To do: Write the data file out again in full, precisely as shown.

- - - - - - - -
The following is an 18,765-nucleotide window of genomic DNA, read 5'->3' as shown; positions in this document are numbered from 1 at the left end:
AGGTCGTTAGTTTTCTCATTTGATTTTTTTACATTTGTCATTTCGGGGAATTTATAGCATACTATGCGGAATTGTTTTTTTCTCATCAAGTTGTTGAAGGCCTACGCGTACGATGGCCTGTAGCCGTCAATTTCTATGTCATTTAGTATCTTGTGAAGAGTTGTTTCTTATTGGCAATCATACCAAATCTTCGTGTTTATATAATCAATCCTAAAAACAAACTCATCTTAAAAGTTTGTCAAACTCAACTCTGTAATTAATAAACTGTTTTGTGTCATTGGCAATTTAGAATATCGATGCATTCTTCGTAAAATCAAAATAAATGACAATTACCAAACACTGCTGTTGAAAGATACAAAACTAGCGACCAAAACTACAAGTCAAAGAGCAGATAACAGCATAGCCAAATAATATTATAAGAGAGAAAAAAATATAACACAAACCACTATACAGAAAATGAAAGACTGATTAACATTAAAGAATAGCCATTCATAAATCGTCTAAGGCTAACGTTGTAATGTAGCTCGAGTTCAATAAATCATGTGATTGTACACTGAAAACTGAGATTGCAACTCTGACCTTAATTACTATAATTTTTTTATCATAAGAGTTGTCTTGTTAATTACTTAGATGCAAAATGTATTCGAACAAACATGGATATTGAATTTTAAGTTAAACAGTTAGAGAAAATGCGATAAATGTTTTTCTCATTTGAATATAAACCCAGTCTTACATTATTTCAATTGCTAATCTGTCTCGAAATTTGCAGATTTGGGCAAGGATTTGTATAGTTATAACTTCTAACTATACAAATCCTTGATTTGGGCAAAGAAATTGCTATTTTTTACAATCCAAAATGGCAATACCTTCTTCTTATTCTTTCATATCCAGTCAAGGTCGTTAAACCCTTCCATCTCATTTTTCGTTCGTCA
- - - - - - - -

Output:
The following is an 18,765-nucleotide window of genomic DNA, read 5'->3' as shown; positions in this document are numbered from 1 at the left end:
AGGTCGTTAGTTTTCTCATTTGATTTTTTTACATTTGTCATTTCGGGGAATTTATAGCATACTATGCGGAATTGTTTTTTTCTCATCAAGTTGTTGAAGGCCTACGCGTACGATGGCCTGTAGCCGTCAATTTCTATGTCATTTAGTATCTTGTGAAGAGTTGTTTCTTATTGGCAATCATACCAAATCTTCGTGTTTATATAATCAATCCTAAAAACAAACTCATCTTAAAAGTTTGTCAAACTCAACTCTGTAATTAATAAACTGTTTTGTGTCATTGGCAATTTAGAATATCGATGCATTCTTCGTAAAATCAAAATAAATGACAATTACCAAACACTGCTGTTGAAAGATACAAAACTAGCGACCAAAACTACAAGTCAAAGAGCAGATAACAGCATAGCCAAATAATATTATAAGAGAGAAAAAAATATAACACAAACCACTATACAGAAAATGAAAGACTGATTAACATTAAAGAATAGCCATTCATAAATCGTCTAAGGCTAACGTTGTAATGTAGCTCGAGTTCAATAAATCATGTGATTGTACACTGAAAACTGAGATTGCAACTCTGACCTTAATTACTATAATTTTTTTATCATAAGAGTTGTCTTGTTAATTACTTAGATGCAAAATGTATTCGAACAAACATGGATATTGAATTTTAAGTTAAACAGTTAGAGAAAATGCGATAAATGTTTTTCTCATTTGAATATAAACCCAGTCTTACATTATTTCAATTGCTAATCTGTCTCGAAATTTGCAGATTTGGGCAAGGATTTGTATAGTTATAACTTCTAACTATACAAATCCTTGATTTGGGCAAAGAAATTGCTATTTTTTACAATCCAAAATGGCAATACCTTCTTCTTATTCTTTCATATCCAGTCAAGGTCGTTAAACCCTTCCATCTCATTTTTCGTTCGTCA